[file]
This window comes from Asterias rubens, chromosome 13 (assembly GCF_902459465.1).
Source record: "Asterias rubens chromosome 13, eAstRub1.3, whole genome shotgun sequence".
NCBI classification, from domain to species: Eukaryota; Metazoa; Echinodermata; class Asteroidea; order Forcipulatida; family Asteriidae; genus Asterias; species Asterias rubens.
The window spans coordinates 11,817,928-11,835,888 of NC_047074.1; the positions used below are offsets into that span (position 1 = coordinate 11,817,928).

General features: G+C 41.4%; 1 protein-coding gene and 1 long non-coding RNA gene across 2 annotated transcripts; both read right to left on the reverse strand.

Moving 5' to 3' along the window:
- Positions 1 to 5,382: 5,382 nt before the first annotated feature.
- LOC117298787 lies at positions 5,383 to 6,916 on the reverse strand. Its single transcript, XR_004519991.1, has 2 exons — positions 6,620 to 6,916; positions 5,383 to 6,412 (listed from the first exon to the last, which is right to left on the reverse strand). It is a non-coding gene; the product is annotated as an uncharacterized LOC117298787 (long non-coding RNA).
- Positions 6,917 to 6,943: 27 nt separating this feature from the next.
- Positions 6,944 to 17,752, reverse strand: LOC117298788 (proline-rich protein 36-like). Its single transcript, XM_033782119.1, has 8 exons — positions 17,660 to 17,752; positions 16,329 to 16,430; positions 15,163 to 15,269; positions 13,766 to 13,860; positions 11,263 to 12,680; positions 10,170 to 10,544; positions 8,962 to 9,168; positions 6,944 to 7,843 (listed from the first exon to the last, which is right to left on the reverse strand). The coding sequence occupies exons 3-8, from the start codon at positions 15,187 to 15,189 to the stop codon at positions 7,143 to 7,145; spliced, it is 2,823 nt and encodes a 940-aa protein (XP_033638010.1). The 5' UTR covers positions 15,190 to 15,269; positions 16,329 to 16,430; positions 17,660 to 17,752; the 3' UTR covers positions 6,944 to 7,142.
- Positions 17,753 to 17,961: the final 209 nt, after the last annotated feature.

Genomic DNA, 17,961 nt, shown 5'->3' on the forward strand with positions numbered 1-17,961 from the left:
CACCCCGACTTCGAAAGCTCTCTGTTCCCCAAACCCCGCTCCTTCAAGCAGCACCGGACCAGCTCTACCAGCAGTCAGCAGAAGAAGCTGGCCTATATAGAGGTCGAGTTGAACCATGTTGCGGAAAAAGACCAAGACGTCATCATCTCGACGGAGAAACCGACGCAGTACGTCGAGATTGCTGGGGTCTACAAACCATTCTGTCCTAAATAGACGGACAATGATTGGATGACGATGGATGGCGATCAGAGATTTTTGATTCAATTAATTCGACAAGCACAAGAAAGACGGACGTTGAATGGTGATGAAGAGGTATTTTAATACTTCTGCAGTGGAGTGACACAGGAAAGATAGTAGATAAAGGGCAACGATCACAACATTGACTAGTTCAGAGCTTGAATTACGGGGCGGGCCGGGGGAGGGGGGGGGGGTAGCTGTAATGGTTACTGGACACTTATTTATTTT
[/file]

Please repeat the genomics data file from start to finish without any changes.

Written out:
This window comes from Asterias rubens, chromosome 13 (assembly GCF_902459465.1).
Source record: "Asterias rubens chromosome 13, eAstRub1.3, whole genome shotgun sequence".
NCBI classification, from domain to species: Eukaryota; Metazoa; Echinodermata; class Asteroidea; order Forcipulatida; family Asteriidae; genus Asterias; species Asterias rubens.
The window spans coordinates 11,817,928-11,835,888 of NC_047074.1; the positions used below are offsets into that span (position 1 = coordinate 11,817,928).

General features: G+C 41.4%; 1 protein-coding gene and 1 long non-coding RNA gene across 2 annotated transcripts; both read right to left on the reverse strand.

Moving 5' to 3' along the window:
- Positions 1 to 5,382: 5,382 nt before the first annotated feature.
- LOC117298787 lies at positions 5,383 to 6,916 on the reverse strand. Its single transcript, XR_004519991.1, has 2 exons — positions 6,620 to 6,916; positions 5,383 to 6,412 (listed from the first exon to the last, which is right to left on the reverse strand). It is a non-coding gene; the product is annotated as an uncharacterized LOC117298787 (long non-coding RNA).
- Positions 6,917 to 6,943: 27 nt separating this feature from the next.
- Positions 6,944 to 17,752, reverse strand: LOC117298788 (proline-rich protein 36-like). Its single transcript, XM_033782119.1, has 8 exons — positions 17,660 to 17,752; positions 16,329 to 16,430; positions 15,163 to 15,269; positions 13,766 to 13,860; positions 11,263 to 12,680; positions 10,170 to 10,544; positions 8,962 to 9,168; positions 6,944 to 7,843 (listed from the first exon to the last, which is right to left on the reverse strand). The coding sequence occupies exons 3-8, from the start codon at positions 15,187 to 15,189 to the stop codon at positions 7,143 to 7,145; spliced, it is 2,823 nt and encodes a 940-aa protein (XP_033638010.1). The 5' UTR covers positions 15,190 to 15,269; positions 16,329 to 16,430; positions 17,660 to 17,752; the 3' UTR covers positions 6,944 to 7,142.
- Positions 17,753 to 17,961: the final 209 nt, after the last annotated feature.

Genomic DNA, 17,961 nt, shown 5'->3' on the forward strand with positions numbered 1-17,961 from the left:
CACCCCGACTTCGAAAGCTCTCTGTTCCCCAAACCCCGCTCCTTCAAGCAGCACCGGACCAGCTCTACCAGCAGTCAGCAGAAGAAGCTGGCCTATATAGAGGTCGAGTTGAACCATGTTGCGGAAAAAGACCAAGACGTCATCATCTCGACGGAGAAACCGACGCAGTACGTCGAGATTGCTGGGGTCTACAAACCATTCTGTCCTAAATAGACGGACAATGATTGGATGACGATGGATGGCGATCAGAGATTTTTGATTCAATTAATTCGACAAGCACAAGAAAGACGGACGTTGAATGGTGATGAAGAGGTATTTTAATACTTCTGCAGTGGAGTGACACAGGAAAGATAGTAGATAAAGGGCAACGATCACAACATTGACTAGTTCAGAGCTTGAATTACGGGGCGGGCCGGGGGAGGGGGGGGGGGTAGCTGTAATGGTTACTGGACACTTATTTATTTT